When the Constitution was drafted, the men who drafted it were very particular in the way they approached the issue of slavery in our country. They carefully avoided it by only mentioning it or referring to it indirectly. They did not use the term "slave" but referred to everyone as "persons". It is rather ironic that neither the Constitution nor the Declaration of Independence, the two documents most known for establishing and declaring freedom and equality for men, never even mention slaves or slavery in a direct way. The founding fathers drafted the Constitution with the approach that the goal was to unite the nation. That is why they neither put an end to slavery nor condoned it in the Constitution. Some of them owned slaves. That along with the fact that they were trying to set up a national government with unity as a goal gave them the idea that if provisions to end slavery were to be made at that time, the southern states would not follow with ratifying the Constitution. Ultimately the framers tip toed through the issue and tried to advocate equality while avoiding the topic of slavery.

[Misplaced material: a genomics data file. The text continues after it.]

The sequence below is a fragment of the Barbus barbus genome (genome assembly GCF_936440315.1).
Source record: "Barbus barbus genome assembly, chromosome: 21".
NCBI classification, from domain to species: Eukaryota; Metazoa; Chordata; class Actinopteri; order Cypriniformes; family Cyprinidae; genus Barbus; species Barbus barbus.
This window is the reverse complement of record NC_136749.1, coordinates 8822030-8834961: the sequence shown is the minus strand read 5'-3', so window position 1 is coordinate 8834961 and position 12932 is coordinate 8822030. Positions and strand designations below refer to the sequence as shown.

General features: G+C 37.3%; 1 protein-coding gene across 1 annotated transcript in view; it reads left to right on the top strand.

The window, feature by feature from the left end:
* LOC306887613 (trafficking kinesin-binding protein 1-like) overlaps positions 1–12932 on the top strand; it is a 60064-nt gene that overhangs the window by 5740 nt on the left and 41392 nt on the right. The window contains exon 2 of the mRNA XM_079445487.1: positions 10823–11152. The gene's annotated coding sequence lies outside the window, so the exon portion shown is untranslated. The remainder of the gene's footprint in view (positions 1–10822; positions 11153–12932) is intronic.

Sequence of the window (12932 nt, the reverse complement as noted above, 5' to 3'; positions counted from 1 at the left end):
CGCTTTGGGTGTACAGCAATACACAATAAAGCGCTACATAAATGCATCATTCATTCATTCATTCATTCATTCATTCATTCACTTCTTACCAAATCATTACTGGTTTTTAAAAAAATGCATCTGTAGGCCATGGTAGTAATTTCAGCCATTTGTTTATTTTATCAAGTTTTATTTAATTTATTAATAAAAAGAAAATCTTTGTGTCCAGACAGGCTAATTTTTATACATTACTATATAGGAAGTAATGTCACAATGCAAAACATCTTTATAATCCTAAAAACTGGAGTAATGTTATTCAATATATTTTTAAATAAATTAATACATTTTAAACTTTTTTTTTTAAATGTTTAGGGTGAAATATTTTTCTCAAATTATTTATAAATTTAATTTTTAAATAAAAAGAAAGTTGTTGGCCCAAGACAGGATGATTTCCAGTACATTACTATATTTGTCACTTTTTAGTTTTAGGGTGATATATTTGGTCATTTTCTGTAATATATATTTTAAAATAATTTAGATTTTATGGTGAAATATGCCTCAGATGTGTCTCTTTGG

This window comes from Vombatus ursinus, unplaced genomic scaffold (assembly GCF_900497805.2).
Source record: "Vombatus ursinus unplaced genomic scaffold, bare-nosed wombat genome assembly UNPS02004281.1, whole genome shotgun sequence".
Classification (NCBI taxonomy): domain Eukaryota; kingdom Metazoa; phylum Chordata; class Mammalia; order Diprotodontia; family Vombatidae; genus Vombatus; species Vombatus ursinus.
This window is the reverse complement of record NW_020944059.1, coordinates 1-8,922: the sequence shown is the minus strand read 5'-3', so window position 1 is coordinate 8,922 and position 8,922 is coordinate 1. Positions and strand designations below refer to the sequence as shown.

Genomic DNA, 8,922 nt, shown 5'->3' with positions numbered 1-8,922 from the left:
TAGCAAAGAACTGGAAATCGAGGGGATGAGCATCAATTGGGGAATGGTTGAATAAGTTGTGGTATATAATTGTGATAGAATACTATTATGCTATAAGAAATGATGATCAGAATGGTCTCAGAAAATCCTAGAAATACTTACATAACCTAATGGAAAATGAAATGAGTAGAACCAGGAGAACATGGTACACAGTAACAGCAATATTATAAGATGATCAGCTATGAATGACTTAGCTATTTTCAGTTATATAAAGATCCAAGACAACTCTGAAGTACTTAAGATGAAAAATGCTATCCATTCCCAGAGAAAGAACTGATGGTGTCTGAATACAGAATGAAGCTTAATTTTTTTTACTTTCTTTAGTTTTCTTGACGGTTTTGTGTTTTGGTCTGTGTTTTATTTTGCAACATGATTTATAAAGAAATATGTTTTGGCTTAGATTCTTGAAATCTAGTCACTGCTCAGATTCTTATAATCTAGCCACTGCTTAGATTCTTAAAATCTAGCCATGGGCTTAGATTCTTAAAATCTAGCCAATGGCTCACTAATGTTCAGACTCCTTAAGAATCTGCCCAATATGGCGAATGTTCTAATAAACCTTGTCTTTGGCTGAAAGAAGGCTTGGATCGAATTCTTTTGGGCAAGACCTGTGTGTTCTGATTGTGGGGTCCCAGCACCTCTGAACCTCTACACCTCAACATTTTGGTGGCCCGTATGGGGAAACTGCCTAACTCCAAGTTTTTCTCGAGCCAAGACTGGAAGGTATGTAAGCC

How did they manage to do this? Like any transaction or agreement done throughout history in any area of life, be it business, politics, or something else, compromise was needed. The framers of the Constitution made a major decision that became known as the "three-fifths compromise". This compromise is found in Article I, Section 2, Clause 3 of the Constitution, and says:" Representatives and direct Taxes shall be apportioned among the several States which may be included within this Union, according to their respective Numbers, which shall be determined by adding to the whole Number of free Persons, including those bound to Service for a Term of Years, and excluding Indians not taxed, three fifths of all other Persons. "The Three-Fifths Compromise had immediate impact on the political framework of our country. Because slaves were counted and not just the free population...
Cited: onstitution of the United StatesUnknown, (2009). Triangular Trade. Retrieved January 25, 2009 from Wikipedia web site: http://en.wikipedia.org/wiki/Three-fifths_compromise
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